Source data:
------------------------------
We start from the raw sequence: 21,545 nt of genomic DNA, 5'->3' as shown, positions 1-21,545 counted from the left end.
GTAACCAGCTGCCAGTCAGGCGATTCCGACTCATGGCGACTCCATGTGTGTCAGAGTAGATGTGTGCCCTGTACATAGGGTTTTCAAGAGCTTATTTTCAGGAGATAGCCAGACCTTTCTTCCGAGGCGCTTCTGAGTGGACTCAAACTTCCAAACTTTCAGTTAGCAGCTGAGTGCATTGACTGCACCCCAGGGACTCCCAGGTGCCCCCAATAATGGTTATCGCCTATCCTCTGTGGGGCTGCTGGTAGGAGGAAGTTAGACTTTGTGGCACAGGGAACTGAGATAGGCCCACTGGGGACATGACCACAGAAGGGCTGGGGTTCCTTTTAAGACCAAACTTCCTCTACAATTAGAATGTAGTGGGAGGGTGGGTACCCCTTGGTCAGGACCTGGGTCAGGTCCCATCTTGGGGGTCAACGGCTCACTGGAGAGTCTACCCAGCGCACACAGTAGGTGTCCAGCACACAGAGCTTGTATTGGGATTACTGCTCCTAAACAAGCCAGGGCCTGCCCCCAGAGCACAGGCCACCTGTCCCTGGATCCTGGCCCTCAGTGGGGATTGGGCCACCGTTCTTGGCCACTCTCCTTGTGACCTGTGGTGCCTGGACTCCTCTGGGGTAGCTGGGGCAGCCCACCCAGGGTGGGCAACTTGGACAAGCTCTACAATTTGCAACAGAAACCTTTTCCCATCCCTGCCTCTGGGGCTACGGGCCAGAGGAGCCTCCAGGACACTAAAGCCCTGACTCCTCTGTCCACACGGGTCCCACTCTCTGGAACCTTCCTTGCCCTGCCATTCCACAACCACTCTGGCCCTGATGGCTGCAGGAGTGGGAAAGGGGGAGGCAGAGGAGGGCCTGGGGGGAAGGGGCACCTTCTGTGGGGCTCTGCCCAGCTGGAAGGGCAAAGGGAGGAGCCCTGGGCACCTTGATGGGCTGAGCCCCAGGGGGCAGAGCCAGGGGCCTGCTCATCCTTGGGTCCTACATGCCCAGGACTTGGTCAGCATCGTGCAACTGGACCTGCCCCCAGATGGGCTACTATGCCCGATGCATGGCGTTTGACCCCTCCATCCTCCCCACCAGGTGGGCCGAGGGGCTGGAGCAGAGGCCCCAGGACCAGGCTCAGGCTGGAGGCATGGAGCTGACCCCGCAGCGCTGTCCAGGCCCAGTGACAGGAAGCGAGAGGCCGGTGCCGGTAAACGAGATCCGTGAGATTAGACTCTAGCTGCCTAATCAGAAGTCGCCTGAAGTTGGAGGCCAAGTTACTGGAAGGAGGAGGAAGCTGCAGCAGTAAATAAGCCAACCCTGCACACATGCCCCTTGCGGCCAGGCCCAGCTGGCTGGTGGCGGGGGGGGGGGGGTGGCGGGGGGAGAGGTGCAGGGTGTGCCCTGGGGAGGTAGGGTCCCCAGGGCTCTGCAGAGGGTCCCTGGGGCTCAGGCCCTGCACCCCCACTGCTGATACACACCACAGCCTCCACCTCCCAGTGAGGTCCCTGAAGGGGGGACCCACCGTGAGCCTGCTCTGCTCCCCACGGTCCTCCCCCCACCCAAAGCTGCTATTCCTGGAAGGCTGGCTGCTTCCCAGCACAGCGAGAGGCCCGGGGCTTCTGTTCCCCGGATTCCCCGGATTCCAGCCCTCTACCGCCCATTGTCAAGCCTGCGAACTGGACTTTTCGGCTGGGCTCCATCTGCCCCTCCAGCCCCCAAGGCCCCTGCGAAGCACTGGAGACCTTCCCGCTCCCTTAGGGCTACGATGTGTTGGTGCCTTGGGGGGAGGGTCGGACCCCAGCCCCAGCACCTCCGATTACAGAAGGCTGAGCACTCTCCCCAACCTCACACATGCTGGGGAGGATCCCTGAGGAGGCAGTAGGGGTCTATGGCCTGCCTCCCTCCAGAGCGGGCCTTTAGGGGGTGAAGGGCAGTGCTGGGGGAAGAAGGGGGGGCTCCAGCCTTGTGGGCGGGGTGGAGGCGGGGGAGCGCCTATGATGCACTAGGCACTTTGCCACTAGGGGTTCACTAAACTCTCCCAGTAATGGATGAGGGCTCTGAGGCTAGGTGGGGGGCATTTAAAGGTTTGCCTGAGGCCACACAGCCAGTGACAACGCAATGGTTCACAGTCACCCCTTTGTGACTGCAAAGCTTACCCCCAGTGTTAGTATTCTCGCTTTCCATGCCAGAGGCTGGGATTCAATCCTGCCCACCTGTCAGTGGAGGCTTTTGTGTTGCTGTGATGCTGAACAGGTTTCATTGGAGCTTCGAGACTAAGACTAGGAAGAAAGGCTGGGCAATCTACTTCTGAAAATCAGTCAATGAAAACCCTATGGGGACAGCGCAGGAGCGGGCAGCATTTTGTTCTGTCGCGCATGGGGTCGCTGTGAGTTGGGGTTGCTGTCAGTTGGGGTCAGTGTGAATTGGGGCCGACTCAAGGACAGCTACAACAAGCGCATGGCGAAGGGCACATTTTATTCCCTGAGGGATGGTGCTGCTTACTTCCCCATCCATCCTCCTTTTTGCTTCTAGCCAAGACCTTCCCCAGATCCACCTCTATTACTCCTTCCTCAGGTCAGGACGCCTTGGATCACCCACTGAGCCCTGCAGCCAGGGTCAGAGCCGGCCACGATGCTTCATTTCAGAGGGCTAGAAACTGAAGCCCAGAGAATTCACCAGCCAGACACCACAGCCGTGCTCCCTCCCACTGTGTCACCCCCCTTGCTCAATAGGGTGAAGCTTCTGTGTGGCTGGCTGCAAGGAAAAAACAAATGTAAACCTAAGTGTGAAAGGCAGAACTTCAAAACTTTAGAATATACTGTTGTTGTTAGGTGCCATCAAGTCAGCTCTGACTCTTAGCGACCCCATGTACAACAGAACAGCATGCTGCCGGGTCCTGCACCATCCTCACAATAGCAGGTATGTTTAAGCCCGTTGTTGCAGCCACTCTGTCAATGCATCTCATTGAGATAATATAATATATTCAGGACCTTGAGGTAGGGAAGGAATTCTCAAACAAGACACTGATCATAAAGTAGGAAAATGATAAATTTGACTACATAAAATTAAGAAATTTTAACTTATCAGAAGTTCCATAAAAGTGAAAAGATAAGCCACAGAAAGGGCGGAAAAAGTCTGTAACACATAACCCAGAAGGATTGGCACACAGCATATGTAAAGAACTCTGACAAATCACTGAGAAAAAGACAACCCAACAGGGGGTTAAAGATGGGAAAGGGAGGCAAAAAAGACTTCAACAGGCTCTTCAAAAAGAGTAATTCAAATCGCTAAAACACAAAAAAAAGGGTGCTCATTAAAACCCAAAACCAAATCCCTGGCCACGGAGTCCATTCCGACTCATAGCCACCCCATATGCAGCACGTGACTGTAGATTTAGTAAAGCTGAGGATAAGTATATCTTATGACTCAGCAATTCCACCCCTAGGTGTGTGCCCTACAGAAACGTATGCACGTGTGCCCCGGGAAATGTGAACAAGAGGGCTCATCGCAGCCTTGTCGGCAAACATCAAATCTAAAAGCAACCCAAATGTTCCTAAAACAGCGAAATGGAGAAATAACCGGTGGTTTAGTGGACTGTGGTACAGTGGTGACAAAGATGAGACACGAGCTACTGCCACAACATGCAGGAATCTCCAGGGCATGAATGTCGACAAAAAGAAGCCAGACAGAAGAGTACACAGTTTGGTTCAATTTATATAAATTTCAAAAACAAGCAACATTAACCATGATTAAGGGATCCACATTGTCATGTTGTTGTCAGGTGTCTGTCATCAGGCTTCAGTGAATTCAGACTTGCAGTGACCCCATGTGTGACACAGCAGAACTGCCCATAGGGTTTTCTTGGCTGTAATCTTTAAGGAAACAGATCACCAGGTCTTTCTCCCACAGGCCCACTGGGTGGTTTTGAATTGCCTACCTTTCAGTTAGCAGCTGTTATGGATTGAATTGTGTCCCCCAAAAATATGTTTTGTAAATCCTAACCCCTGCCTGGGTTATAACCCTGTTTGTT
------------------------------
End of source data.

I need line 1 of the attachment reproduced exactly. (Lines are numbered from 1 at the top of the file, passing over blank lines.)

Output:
We start from the raw sequence: 21,545 nt of genomic DNA, 5'->3' as shown, positions 1-21,545 counted from the left end.